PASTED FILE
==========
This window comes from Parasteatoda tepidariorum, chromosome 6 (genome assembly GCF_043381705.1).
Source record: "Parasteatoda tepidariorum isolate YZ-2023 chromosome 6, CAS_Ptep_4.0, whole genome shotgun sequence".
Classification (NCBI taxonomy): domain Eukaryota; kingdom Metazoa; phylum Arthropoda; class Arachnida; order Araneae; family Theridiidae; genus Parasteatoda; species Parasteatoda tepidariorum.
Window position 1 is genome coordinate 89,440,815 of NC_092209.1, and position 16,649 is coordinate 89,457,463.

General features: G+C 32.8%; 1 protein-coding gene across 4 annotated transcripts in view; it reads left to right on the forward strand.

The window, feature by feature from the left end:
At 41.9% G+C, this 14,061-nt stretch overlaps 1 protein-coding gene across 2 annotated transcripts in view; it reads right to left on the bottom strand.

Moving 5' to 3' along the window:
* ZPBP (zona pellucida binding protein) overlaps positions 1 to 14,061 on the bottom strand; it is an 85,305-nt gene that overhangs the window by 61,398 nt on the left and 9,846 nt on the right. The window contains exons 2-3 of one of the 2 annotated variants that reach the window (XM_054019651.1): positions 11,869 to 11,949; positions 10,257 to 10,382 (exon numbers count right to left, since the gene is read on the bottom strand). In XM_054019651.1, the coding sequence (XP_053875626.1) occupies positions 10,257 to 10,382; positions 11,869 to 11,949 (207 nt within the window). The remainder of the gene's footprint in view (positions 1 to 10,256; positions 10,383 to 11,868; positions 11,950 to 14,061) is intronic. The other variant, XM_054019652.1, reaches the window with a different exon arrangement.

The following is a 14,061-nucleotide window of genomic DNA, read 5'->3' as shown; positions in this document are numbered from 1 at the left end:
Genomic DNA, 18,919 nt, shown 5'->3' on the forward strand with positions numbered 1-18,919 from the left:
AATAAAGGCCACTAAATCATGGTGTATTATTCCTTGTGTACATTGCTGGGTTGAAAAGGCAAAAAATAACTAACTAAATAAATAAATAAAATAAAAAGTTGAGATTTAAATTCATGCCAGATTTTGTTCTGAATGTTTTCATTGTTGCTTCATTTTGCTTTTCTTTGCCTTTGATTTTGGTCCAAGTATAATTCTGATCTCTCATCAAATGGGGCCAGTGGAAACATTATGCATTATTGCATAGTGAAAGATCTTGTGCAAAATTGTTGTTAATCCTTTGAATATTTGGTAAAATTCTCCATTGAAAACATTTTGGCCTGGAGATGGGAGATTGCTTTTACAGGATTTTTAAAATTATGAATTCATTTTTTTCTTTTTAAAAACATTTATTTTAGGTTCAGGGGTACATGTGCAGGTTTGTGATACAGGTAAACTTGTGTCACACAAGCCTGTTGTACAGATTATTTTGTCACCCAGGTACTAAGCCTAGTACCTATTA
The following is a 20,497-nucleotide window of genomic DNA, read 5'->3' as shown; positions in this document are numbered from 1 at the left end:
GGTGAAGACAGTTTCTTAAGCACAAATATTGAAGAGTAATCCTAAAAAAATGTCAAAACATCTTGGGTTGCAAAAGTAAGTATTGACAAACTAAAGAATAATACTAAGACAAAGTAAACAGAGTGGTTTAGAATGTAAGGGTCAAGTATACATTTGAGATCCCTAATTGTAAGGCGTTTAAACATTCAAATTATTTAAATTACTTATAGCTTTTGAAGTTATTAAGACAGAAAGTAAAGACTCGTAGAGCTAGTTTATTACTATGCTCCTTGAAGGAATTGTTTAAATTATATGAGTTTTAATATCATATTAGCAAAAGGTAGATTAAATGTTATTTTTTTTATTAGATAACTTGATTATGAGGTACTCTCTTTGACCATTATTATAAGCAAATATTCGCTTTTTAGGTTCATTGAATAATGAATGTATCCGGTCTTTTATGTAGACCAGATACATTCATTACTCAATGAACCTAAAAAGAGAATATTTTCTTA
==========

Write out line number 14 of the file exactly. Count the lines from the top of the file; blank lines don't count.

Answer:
GGTGAAGACAGTTTCTTAAGCACAAATATTGAAGAGTAATCCTAAAAAAATGTCAAAACATCTTGGGTTGCAAAAGTAAGTATTGACAAACTAAAGAATAATACTAAGACAAAGTAAACAGAGTGGTTTAGAATGTAAGGGTCAAGTATACATTTGAGATCCCTAATTGTAAGGCGTTTAAACATTCAAATTATTTAAATTACTTATAGCTTTTGAAGTTATTAAGACAGAAAGTAAAGACTCGTAGAGCTAGTTTATTACTATGCTCCTTGAAGGAATTGTTTAAATTATATGAGTTTTAATATCATATTAGCAAAAGGTAGATTAAATGTTATTTTTTTTATTAGATAACTTGATTATGAGGTACTCTCTTTGACCATTATTATAAGCAAATATTCGCTTTTTAGGTTCATTGAATAATGAATGTATCCGGTCTTTTATGTAGACCAGATACATTCATTACTCAATGAACCTAAAAAGAGAATATTTTCTTA